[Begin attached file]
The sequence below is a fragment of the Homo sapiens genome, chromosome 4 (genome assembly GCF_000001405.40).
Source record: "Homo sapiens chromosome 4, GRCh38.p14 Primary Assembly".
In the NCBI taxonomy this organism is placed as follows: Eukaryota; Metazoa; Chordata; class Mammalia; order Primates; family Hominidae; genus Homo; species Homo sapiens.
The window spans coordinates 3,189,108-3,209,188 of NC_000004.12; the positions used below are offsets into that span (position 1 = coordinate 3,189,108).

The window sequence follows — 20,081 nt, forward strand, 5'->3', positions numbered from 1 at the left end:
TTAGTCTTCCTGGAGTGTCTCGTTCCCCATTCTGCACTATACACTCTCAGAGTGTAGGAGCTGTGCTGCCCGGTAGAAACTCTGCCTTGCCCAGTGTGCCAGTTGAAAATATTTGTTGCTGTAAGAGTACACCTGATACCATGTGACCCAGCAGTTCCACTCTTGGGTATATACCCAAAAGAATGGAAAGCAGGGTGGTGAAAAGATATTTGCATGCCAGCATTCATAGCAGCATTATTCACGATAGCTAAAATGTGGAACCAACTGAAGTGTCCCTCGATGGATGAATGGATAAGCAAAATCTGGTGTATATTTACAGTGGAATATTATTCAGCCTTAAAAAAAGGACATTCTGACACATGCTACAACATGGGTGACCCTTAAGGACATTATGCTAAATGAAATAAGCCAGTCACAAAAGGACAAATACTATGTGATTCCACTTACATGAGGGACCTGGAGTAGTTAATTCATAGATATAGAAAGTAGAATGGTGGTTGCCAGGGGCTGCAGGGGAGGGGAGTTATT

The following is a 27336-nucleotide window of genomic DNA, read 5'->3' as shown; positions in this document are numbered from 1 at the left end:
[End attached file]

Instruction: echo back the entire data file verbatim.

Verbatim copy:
The sequence below is a fragment of the Homo sapiens genome, chromosome 4 (genome assembly GCF_000001405.40).
Source record: "Homo sapiens chromosome 4, GRCh38.p14 Primary Assembly".
In the NCBI taxonomy this organism is placed as follows: Eukaryota; Metazoa; Chordata; class Mammalia; order Primates; family Hominidae; genus Homo; species Homo sapiens.
The window spans coordinates 3,189,108-3,209,188 of NC_000004.12; the positions used below are offsets into that span (position 1 = coordinate 3,189,108).

The window sequence follows — 20,081 nt, forward strand, 5'->3', positions numbered from 1 at the left end:
TTAGTCTTCCTGGAGTGTCTCGTTCCCCATTCTGCACTATACACTCTCAGAGTGTAGGAGCTGTGCTGCCCGGTAGAAACTCTGCCTTGCCCAGTGTGCCAGTTGAAAATATTTGTTGCTGTAAGAGTACACCTGATACCATGTGACCCAGCAGTTCCACTCTTGGGTATATACCCAAAAGAATGGAAAGCAGGGTGGTGAAAAGATATTTGCATGCCAGCATTCATAGCAGCATTATTCACGATAGCTAAAATGTGGAACCAACTGAAGTGTCCCTCGATGGATGAATGGATAAGCAAAATCTGGTGTATATTTACAGTGGAATATTATTCAGCCTTAAAAAAAGGACATTCTGACACATGCTACAACATGGGTGACCCTTAAGGACATTATGCTAAATGAAATAAGCCAGTCACAAAAGGACAAATACTATGTGATTCCACTTACATGAGGGACCTGGAGTAGTTAATTCATAGATATAGAAAGTAGAATGGTGGTTGCCAGGGGCTGCAGGGGAGGGGAGTTATT

The following is a 27336-nucleotide window of genomic DNA, read 5'->3' as shown; positions in this document are numbered from 1 at the left end: